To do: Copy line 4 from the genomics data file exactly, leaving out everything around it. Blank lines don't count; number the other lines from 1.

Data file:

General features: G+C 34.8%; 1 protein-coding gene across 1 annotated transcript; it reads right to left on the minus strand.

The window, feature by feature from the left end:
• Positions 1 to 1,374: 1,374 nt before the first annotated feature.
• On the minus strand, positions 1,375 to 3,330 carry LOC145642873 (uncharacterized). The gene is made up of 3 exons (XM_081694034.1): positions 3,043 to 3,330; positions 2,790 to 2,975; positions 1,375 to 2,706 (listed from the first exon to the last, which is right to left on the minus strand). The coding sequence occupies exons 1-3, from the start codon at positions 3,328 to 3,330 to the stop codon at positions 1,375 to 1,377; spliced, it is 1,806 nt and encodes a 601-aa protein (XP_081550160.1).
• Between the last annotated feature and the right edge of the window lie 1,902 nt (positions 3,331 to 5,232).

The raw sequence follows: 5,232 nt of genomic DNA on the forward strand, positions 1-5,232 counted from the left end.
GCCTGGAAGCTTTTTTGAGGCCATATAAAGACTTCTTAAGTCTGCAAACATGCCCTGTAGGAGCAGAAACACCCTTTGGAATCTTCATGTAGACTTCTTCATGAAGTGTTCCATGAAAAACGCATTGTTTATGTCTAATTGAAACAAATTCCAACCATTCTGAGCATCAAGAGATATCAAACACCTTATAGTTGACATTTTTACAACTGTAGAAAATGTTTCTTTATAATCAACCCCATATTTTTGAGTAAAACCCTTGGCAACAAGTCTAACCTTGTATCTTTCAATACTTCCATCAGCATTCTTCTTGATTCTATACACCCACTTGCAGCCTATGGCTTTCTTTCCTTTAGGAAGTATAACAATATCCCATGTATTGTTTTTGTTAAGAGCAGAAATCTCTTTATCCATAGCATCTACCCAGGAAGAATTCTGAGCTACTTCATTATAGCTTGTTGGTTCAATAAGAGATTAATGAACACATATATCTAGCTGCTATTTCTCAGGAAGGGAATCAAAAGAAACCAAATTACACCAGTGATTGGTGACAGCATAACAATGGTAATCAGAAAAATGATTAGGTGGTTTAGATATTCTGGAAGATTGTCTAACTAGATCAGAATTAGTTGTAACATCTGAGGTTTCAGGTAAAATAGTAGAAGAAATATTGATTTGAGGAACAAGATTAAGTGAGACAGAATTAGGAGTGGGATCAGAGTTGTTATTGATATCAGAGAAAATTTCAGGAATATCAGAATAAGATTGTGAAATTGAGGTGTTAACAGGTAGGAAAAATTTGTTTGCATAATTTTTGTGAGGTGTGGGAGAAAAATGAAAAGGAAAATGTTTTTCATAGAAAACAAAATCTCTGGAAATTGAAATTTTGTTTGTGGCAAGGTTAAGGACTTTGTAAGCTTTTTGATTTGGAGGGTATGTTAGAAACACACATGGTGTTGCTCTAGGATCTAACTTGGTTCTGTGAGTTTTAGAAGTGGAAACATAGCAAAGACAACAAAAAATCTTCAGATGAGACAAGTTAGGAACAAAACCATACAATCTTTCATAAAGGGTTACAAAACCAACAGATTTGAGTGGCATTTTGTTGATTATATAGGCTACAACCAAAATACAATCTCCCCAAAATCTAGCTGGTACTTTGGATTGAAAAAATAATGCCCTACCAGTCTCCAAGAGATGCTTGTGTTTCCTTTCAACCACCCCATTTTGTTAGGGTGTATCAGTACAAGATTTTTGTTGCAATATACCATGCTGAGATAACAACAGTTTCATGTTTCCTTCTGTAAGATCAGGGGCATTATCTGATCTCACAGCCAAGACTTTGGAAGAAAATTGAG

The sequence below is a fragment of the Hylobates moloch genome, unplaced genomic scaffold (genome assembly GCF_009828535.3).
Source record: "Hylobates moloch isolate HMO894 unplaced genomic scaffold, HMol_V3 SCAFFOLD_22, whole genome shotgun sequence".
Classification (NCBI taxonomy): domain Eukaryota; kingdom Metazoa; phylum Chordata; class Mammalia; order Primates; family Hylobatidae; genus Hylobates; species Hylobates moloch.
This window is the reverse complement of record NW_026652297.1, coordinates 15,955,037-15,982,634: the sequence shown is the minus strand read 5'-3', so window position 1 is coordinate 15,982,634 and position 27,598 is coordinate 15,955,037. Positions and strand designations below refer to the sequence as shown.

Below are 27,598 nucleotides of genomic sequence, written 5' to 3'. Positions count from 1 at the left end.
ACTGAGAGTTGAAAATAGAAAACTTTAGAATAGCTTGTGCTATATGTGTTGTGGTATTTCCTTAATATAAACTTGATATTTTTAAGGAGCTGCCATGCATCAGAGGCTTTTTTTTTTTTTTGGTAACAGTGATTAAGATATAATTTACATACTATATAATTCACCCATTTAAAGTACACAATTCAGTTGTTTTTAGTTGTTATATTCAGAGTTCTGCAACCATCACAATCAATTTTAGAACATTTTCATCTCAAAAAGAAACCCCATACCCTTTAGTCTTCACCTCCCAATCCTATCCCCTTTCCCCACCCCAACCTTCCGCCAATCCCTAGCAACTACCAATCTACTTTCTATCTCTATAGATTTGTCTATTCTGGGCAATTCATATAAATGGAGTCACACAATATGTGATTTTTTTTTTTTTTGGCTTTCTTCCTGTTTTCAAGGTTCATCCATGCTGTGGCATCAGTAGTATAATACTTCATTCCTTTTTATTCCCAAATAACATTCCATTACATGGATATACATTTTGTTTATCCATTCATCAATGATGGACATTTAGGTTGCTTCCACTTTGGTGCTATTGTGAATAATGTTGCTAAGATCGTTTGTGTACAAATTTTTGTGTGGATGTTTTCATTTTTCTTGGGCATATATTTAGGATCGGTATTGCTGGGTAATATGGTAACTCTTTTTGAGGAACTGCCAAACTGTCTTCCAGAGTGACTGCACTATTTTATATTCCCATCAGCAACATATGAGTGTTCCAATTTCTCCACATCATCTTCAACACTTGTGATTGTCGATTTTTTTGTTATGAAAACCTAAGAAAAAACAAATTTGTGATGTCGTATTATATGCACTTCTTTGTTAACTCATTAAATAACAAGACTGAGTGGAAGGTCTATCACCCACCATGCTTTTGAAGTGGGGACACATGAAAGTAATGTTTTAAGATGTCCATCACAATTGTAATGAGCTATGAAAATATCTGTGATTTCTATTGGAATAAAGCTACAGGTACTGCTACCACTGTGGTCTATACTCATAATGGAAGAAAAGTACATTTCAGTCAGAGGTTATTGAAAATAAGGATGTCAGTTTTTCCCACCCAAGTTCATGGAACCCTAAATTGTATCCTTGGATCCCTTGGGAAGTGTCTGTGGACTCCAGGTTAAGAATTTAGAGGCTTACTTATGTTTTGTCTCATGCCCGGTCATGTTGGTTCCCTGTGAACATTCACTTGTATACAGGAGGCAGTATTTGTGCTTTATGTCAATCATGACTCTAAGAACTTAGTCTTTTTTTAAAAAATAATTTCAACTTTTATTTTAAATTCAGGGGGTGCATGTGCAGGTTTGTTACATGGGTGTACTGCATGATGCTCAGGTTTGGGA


• On the minus strand, positions 1,375 to 3,330 carry LOC145642873 (uncharacterized). The gene is made up of 3 exons (XM_081694034.1): positions 3,043 to 3,330; positions 2,790 to 2,975; positions 1,375 to 2,706 (listed from the first exon to the last, which is right to left on the minus strand). The coding sequence occupies exons 1-3, from the start codon at positions 3,328 to 3,330 to the stop codon at positions 1,375 to 1,377; spliced, it is 1,806 nt and encodes a 601-aa protein (XP_081550160.1).